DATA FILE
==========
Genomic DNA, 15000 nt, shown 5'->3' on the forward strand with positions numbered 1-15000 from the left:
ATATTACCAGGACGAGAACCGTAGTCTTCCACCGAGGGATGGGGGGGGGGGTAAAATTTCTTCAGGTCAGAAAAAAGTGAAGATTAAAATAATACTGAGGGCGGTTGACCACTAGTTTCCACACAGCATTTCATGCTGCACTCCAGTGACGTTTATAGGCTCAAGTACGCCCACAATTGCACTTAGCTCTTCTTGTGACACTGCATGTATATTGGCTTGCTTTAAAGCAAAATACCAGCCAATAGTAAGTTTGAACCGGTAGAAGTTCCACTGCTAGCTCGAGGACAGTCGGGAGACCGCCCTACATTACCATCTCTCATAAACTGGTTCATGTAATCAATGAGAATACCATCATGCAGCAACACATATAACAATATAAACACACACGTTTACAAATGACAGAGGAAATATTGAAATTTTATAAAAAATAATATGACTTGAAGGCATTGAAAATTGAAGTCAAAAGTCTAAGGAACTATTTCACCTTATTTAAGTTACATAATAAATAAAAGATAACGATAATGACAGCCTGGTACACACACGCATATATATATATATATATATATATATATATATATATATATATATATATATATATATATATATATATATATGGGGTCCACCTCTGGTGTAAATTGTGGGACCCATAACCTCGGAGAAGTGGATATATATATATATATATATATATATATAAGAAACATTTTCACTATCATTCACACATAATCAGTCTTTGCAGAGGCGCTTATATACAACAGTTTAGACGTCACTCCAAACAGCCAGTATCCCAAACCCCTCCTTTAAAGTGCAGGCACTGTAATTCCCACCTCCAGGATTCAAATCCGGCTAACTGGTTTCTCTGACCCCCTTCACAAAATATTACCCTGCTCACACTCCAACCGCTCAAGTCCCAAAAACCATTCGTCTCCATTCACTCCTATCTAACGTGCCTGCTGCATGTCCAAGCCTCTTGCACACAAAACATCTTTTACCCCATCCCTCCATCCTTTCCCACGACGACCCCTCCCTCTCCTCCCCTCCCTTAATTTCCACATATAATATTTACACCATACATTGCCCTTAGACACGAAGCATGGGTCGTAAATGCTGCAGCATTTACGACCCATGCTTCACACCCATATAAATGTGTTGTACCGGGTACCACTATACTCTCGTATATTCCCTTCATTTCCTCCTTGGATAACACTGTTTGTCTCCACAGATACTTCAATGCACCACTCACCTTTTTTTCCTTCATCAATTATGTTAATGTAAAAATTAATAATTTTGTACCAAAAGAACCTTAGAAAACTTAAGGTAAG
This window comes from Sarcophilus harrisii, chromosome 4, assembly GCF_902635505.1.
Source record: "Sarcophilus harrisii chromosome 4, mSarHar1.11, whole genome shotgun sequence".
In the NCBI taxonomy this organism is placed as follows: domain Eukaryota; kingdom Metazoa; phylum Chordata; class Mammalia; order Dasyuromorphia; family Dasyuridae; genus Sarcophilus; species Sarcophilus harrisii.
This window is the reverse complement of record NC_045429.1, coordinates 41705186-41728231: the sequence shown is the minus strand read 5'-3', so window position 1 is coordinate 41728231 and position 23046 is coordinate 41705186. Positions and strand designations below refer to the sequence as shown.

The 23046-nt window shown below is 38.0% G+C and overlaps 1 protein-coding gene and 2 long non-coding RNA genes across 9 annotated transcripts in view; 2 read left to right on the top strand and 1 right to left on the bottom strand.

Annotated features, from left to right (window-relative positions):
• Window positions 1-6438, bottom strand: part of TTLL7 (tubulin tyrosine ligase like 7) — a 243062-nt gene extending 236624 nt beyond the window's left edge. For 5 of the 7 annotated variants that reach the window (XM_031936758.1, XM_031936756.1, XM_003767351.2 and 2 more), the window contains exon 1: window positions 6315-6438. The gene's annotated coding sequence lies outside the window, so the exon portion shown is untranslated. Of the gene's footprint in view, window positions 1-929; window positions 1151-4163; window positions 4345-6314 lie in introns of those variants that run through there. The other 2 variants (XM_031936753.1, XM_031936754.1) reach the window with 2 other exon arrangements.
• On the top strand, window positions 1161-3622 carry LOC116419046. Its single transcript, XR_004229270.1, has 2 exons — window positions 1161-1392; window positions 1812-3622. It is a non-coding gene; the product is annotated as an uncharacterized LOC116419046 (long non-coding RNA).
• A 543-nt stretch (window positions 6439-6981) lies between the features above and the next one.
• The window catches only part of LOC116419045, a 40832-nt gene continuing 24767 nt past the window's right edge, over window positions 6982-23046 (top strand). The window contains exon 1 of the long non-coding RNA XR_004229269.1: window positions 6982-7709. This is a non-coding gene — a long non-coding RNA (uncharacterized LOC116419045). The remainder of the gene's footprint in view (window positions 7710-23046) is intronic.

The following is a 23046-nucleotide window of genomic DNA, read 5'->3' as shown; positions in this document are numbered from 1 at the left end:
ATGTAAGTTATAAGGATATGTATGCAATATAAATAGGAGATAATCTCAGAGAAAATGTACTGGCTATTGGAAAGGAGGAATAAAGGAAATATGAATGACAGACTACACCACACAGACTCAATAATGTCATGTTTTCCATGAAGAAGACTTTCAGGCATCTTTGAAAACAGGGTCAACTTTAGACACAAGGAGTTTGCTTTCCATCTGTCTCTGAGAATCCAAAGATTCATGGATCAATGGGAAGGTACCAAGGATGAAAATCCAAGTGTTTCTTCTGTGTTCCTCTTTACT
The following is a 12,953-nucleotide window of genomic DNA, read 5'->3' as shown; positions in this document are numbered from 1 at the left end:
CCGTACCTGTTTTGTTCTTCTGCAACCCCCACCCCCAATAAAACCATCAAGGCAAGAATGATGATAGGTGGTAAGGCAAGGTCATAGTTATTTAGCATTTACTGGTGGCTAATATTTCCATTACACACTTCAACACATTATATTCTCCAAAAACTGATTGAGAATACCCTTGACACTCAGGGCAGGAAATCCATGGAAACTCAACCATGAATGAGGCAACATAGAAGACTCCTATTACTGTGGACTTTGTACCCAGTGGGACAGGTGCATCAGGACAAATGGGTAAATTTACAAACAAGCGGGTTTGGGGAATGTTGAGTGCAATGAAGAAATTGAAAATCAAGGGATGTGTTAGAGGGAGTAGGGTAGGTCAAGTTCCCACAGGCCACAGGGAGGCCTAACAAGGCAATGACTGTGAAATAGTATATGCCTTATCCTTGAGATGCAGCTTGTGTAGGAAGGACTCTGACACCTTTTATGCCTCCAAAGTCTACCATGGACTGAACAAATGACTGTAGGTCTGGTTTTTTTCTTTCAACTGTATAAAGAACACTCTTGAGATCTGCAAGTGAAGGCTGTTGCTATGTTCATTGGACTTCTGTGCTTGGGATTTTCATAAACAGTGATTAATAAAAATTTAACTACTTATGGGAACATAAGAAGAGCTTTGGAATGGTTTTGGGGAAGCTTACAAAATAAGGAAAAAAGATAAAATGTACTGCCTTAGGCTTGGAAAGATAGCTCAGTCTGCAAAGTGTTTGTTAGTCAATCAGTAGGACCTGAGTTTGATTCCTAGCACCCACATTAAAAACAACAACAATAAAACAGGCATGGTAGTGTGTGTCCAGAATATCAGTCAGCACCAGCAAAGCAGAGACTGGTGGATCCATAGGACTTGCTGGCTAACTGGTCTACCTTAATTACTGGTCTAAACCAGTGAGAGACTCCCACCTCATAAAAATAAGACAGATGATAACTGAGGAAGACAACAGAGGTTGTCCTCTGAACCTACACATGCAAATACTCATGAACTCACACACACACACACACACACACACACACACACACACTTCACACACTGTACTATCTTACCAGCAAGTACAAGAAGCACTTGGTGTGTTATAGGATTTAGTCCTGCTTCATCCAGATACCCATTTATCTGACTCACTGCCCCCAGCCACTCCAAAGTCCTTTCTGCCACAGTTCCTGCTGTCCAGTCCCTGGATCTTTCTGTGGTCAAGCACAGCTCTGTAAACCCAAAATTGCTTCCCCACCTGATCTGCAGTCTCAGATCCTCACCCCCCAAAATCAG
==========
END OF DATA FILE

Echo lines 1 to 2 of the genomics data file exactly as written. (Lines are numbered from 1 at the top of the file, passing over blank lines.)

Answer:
Genomic DNA, 15000 nt, shown 5'->3' on the forward strand with positions numbered 1-15000 from the left:
ATATTACCAGGACGAGAACCGTAGTCTTCCACCGAGGGATGGGGGGGGGGGTAAAATTTCTTCAGGTCAGAAAAAAGTGAAGATTAAAATAATACTGAGGGCGGTTGACCACTAGTTTCCACACAGCATTTCATGCTGCACTCCAGTGACGTTTATAGGCTCAAGTACGCCCACAATTGCACTTAGCTCTTCTTGTGACACTGCATGTATATTGGCTTGCTTTAAAGCAAAATACCAGCCAATAGTAAGTTTGAACCGGTAGAAGTTCCACTGCTAGCTCGAGGACAGTCGGGAGACCGCCCTACATTACCATCTCTCATAAACTGGTTCATGTAATCAATGAGAATACCATCATGCAGCAACACATATAACAATATAAACACACACGTTTACAAATGACAGAGGAAATATTGAAATTTTATAAAAAATAATATGACTTGAAGGCATTGAAAATTGAAGTCAAAAGTCTAAGGAACTATTTCACCTTATTTAAGTTACATAATAAATAAAAGATAACGATAATGACAGCCTGGTACACACACGCATATATATATATATATATATATATATATATATATATATATATATATATATATATATATATATATATATATGGGGTCCACCTCTGGTGTAAATTGTGGGACCCATAACCTCGGAGAAGTGGATATATATATATATATATATATATATATAAGAAACATTTTCACTATCATTCACACATAATCAGTCTTTGCAGAGGCGCTTATATACAACAGTTTAGACGTCACTCCAAACAGCCAGTATCCCAAACCCCTCCTTTAAAGTGCAGGCACTGTAATTCCCACCTCCAGGATTCAAATCCGGCTAACTGGTTTCTCTGACCCCCTTCACAAAATATTACCCTGCTCACACTCCAACCGCTCAAGTCCCAAAAACCATTCGTCTCCATTCACTCCTATCTAACGTGCCTGCTGCATGTCCAAGCCTCTTGCACACAAAACATCTTTTACCCCATCCCTCCATCCTTTCCCACGACGACCCCTCCCTCTCCTCCCCTCCCTTAATTTCCACATATAATATTTACACCATACATTGCCCTTAGACACGAAGCATGGGTCGTAAATGCTGCAGCATTTACGACCCATGCTTCACACCCATATAAATGTGTTGTACCGGGTACCACTATACTCTCGTATATTCCCTTCATTTCCTCCTTGGATAACACTGTTTGTCTCCACAGATACTTCAATGCACCACTCACCTTTTTTTCCTTCATCAATTATGTTAATGTAAAAATTAATAATTTTGTACCAAAAGAACCTTAGAAAACTTAAGGTAAG